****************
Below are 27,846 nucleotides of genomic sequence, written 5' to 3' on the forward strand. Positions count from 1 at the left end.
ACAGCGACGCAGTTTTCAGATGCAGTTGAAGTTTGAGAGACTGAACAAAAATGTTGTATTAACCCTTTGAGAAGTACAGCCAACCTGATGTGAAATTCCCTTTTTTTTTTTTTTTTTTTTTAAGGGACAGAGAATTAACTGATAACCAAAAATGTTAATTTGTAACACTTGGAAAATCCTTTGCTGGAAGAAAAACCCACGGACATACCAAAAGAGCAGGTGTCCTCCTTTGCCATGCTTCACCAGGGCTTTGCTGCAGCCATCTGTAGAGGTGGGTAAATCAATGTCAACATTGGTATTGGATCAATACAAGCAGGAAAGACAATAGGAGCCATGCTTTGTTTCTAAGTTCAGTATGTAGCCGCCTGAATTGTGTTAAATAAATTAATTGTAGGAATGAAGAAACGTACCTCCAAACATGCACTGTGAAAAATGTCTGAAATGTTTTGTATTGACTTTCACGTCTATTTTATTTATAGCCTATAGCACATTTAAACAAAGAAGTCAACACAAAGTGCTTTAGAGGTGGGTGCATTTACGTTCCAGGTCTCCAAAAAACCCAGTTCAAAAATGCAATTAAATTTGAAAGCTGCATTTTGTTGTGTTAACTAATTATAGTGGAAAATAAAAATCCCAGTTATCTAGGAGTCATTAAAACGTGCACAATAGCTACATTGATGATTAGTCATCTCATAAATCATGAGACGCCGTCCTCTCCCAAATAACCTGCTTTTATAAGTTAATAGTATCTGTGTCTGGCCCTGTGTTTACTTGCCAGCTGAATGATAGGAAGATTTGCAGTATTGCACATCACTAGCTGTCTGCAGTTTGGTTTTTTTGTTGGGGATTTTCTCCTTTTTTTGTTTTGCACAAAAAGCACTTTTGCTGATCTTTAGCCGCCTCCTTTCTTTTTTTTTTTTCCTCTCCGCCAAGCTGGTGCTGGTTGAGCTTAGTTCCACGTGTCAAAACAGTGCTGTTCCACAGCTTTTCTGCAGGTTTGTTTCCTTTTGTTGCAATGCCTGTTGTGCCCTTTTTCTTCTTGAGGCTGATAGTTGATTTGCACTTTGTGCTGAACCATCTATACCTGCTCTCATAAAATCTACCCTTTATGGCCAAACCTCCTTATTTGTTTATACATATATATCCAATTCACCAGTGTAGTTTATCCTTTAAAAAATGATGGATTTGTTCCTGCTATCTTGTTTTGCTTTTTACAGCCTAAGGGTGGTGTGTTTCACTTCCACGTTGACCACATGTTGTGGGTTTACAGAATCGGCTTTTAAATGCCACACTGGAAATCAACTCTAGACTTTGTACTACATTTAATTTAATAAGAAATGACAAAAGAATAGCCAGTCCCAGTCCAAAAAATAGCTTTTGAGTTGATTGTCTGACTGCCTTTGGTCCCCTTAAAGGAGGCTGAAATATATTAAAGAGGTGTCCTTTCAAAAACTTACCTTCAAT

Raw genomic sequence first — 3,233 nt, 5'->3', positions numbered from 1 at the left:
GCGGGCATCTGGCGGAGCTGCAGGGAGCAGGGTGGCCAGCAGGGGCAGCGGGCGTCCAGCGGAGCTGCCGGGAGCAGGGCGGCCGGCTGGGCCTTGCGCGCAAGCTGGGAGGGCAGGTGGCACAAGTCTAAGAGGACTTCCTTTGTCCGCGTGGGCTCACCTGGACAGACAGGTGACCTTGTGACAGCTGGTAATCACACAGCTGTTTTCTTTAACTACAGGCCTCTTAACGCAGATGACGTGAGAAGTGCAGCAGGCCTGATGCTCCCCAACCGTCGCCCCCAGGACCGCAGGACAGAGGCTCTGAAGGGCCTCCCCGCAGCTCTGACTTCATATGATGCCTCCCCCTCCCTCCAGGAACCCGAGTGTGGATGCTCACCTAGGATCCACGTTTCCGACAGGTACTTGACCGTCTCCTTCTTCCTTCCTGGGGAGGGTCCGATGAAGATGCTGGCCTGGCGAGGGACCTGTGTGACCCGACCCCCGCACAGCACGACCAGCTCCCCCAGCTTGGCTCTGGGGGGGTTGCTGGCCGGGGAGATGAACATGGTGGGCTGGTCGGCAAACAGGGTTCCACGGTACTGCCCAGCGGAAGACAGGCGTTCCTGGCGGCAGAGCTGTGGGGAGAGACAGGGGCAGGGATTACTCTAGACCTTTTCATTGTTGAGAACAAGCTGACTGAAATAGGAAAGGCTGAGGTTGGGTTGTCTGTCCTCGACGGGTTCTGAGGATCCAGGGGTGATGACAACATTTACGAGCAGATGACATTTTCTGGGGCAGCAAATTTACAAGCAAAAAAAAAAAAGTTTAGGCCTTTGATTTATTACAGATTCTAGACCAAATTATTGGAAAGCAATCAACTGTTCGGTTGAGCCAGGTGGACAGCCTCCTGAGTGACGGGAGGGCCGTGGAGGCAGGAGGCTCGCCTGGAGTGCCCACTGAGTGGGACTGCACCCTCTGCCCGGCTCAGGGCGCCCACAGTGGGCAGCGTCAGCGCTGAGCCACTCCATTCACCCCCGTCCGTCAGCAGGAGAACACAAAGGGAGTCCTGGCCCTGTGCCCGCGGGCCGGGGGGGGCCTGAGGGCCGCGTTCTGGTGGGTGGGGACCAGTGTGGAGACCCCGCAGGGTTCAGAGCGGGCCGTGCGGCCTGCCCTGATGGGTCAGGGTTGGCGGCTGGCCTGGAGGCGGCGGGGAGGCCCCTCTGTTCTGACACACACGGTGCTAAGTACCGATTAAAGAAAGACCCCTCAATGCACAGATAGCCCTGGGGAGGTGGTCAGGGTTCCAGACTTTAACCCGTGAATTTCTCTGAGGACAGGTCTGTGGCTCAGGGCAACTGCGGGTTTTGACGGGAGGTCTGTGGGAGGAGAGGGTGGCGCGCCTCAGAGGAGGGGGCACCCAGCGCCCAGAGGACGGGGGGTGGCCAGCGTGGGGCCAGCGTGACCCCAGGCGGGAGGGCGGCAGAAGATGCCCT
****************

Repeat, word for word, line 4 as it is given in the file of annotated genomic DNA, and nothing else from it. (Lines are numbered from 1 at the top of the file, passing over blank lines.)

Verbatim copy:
GCGGGCATCTGGCGGAGCTGCAGGGAGCAGGGTGGCCAGCAGGGGCAGCGGGCGTCCAGCGGAGCTGCCGGGAGCAGGGCGGCCGGCTGGGCCTTGCGCGCAAGCTGGGAGGGCAGGTGGCACAAGTCTAAGAGGACTTCCTTTGTCCGCGTGGGCTCACCTGGACAGACAGGTGACCTTGTGACAGCTGGTAATCACACAGCTGTTTTCTTTAACTACAGGCCTCTTAACGCAGATGACGTGAGAAGTGCAGCAGGCCTGATGCTCCCCAACCGTCGCCCCCAGGACCGCAGGACAGAGGCTCTGAAGGGCCTCCCCGCAGCTCTGACTTCATATGATGCCTCCCCCTCCCTCCAGGAACCCGAGTGTGGATGCTCACCTAGGATCCACGTTTCCGACAGGTACTTGACCGTCTCCTTCTTCCTTCCTGGGGAGGGTCCGATGAAGATGCTGGCCTGGCGAGGGACCTGTGTGACCCGACCCCCGCACAGCACGACCAGCTCCCCCAGCTTGGCTCTGGGGGGGTTGCTGGCCGGGGAGATGAACATGGTGGGCTGGTCGGCAAACAGGGTTCCACGGTACTGCCCAGCGGAAGACAGGCGTTCCTGGCGGCAGAGCTGTGGGGAGAGACAGGGGCAGGGATTACTCTAGACCTTTTCATTGTTGAGAACAAGCTGACTGAAATAGGAAAGGCTGAGGTTGGGTTGTCTGTCCTCGACGGGTTCTGAGGATCCAGGGGTGATGACAACATTTACGAGCAGATGACATTTTCTGGGGCAGCAAATTTACAAGCAAAAAAAAAAAAGTTTAGGCCTTTGATTTATTACAGATTCTAGACCAAATTATTGGAAAGCAATCAACTGTTCGGTTGAGCCAGGTGGACAGCCTCCTGAGTGACGGGAGGGCCGTGGAGGCAGGAGGCTCGCCTGGAGTGCCCACTGAGTGGGACTGCACCCTCTGCCCGGCTCAGGGCGCCCACAGTGGGCAGCGTCAGCGCTGAGCCACTCCATTCACCCCCGTCCGTCAGCAGGAGAACACAAAGGGAGTCCTGGCCCTGTGCCCGCGGGCCGGGGGGGGCCTGAGGGCCGCGTTCTGGTGGGTGGGGACCAGTGTGGAGACCCCGCAGGGTTCAGAGCGGGCCGTGCGGCCTGCCCTGATGGGTCAGGGTTGGCGGCTGGCCTGGAGGCGGCGGGGAGGCCCCTCTGTTCTGACACACACGGTGCTAAGTACCGATTAAAGAAAGACCCCTCAATGCACAGATAGCCCTGGGGAGGTGGTCAGGGTTCCAGACTTTAACCCGTGAATTTCTCTGAGGACAGGTCTGTGGCTCAGGGCAACTGCGGGTTTTGACGGGAGGTCTGTGGGAGGAGAGGGTGGCGCGCCTCAGAGGAGGGGGCACCCAGCGCCCAGAGGACGGGGGGTGGCCAGCGTGGGGCCAGCGTGACCCCAGGCGGGAGGGCGGCAGAAGATGCCCT